One retrieve used a lot by one of my mate Dirk Wendt is like a slow swish of the rod. Again cast out past the snag and get the lure down to depth. From there, slow the retrieve and introduce the occasional swish of the rod. This speeds up the lure a bit before it essentially stops, then it darts off again. This needs to be done with a slow and steady retrieve and is deadly. Well it’s deadly or Dirk is just way better at native fishing than me! The advantages of this retrieve are you retain your depth better while still offering a target that darts and pauses and doesn’t look fit and healthy. And it’s dead simple.
Of course you can do a variety of all these retrieves at any given time or on any given snag - experience and judging the fish’s mood on the day will help you get the best results.
The StumpJumper No. 2 is 75mm long and weighs a very easy casting 16g. The lure, with the deep diving bib, has a very strong and vibrant action that speaks to cod and goldens like the Pied Piper to the rats – they simply cannot resist its charms. As a casting lure for native fish in shallow water it is close to being without peer. And no it’s not just that I use it the most, I use it the most because it works so well for me.
These days the No. 2 Stumpy is made offshore as demand for this little gem overtook the ability of the Australian manufacturer to keep up. That’s praise enough in itself. The newest models also contain rattles. This is a contentious subject with me as I reckon they don’t need the rattles – maybe they could bring out a silent version (like the older models) and then I could chop and change between noisy and outright, heavy metal band loud whenever I felt like it!
On the subject of noise, my regular fishing buddy Marc Ainsworth and I did a test on a heap of lures one year in the backwaters of Mulwala. We ducked down under the water, cast the lures out and listened for the noise. The No. 2 Stumpy was loud and easily heard a full cast length away. Just imagine being a grumpy old cod or golden and hearing this annoying rattle get closer and closer, then hearing the lure crunch over the snags or rocks and then have it appear out of the gloom. If the fish isn’t hungry, its territorial instinct has to take over and the lure gets smashed, either way.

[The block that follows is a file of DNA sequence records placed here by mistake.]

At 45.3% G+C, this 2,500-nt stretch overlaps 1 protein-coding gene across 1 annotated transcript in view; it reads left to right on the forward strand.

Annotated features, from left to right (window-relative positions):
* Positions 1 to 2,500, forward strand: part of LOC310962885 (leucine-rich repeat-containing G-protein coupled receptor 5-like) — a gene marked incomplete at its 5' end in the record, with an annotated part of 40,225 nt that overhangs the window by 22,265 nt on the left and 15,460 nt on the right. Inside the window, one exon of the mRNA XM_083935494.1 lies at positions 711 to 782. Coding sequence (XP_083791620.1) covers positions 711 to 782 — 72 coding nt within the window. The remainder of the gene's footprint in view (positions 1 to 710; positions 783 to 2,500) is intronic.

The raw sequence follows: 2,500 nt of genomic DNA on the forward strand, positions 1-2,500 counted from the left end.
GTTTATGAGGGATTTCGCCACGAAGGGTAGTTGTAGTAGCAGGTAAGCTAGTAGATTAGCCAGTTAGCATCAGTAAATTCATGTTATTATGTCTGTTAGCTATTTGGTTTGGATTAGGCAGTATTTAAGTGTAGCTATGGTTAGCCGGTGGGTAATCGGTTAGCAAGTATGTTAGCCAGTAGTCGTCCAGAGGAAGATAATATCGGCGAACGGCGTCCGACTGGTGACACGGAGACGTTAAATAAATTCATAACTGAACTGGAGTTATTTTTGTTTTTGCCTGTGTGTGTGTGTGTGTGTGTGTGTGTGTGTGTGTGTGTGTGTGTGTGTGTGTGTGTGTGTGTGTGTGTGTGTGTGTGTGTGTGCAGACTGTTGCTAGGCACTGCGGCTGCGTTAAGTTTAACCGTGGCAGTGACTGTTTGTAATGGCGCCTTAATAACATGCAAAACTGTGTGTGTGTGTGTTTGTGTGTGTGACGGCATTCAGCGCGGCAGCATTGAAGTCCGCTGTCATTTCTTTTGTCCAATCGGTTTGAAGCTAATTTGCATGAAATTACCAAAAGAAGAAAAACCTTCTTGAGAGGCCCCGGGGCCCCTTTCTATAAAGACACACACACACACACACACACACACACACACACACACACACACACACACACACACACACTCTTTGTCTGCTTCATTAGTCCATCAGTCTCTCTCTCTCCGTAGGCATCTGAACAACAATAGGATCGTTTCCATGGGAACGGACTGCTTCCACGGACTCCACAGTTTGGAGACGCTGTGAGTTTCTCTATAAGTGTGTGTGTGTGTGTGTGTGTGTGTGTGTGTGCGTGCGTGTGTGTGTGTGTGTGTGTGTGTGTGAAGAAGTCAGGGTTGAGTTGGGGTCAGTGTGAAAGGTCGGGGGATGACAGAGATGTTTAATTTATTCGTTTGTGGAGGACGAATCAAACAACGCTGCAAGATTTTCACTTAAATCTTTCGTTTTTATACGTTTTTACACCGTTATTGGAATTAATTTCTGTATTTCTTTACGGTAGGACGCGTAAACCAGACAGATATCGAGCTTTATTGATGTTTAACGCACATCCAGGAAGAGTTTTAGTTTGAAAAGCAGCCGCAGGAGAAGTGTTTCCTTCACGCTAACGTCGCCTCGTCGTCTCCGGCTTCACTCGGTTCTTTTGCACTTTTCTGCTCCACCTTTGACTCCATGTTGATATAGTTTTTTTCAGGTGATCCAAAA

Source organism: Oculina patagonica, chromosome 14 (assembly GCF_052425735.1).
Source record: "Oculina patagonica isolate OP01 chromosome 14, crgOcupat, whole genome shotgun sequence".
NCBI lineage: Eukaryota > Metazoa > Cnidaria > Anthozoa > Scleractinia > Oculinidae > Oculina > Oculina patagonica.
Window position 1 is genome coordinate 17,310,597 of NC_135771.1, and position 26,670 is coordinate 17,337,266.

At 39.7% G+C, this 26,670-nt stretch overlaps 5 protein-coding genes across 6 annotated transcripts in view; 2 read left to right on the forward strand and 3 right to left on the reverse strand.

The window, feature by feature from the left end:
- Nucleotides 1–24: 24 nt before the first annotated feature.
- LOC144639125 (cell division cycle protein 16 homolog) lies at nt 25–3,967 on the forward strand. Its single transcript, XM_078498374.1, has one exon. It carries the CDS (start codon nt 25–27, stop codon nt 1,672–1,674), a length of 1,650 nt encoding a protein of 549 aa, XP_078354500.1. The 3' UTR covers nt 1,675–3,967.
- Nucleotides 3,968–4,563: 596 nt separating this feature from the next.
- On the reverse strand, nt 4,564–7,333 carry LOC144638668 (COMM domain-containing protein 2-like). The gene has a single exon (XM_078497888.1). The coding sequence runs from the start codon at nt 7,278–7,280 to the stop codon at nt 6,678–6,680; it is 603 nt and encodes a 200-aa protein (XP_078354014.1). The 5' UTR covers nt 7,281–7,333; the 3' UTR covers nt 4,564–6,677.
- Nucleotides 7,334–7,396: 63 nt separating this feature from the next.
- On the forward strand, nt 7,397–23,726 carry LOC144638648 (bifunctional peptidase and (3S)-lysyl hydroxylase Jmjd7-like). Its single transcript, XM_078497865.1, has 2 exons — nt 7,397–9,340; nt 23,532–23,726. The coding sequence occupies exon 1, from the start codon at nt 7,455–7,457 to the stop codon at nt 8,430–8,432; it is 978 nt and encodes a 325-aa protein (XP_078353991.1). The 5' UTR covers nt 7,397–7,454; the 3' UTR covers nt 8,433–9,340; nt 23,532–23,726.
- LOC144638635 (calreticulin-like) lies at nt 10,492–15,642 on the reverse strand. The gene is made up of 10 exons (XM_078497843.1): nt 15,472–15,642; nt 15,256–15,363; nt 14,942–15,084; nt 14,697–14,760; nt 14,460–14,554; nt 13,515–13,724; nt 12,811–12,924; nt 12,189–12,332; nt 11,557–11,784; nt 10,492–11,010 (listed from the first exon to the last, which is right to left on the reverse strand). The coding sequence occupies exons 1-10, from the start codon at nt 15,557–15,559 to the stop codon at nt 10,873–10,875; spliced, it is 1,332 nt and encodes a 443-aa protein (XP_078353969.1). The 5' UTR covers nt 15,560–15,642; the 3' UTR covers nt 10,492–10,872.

In regards to toughness, Stumpies are very tough. I have a purple veteran that I’ve owned for over 20 years that is still working (with the original clear deep diving bib) and still catching fish. In fact I use it for one fish every trip nowadays to continue its great work and to make sure that the old veteran doesn’t feel too left out! Battle scars, hook scrapes and plenty of work with various tackle retrieving devices have not impacted on this lure’s fish catching ability and that is as good a testament to their strength as any that I can find.
Snag resistant? Yep, their name is no misnomer. They walk over snags very well and if you have the right feel, you can walk a Stumpy through some horrendous structure. One interesting point is that when you retrieve your lure over a larger snag, the lure will actually flip on its back and swim over the snag rubbing its back on the log. This keeps the hooks away from the timber and aids immensely in the snag resistance. I’m not sure if this was intentional as other good native lures do the same, but only if you keep winding.
Currently there are 36 standard colours in the range and in an exciting recent development there are three additional and new UV enhanced colours – the yellow peril, python and tiger snake. I already own these lures and I cannot wait until I get the chance to swim them past some of my favourite snags.
Whether it’s trout, goldens, cod, redfin or bass, there is a colour suitable and a size suitable so Stumpies have an enormous breadth to their use. In fact there have even been barra, jacks, tuna and snub-nosed dart (permit) caught on them – they’re that good!
My favourites? Well that’s easy. I’ll take a No. 2 in people eater (colour 44), pepe (colour 45) or green scale (colour 28) any day, but it wont stop me from using the new UV colours the next time a Murray River snag presents itself to me. I can’t wait!
You can check out a short video we made from some Murray River highlights on our Facebook page, just search for Fishing Monthly Magazines.Reads: 2225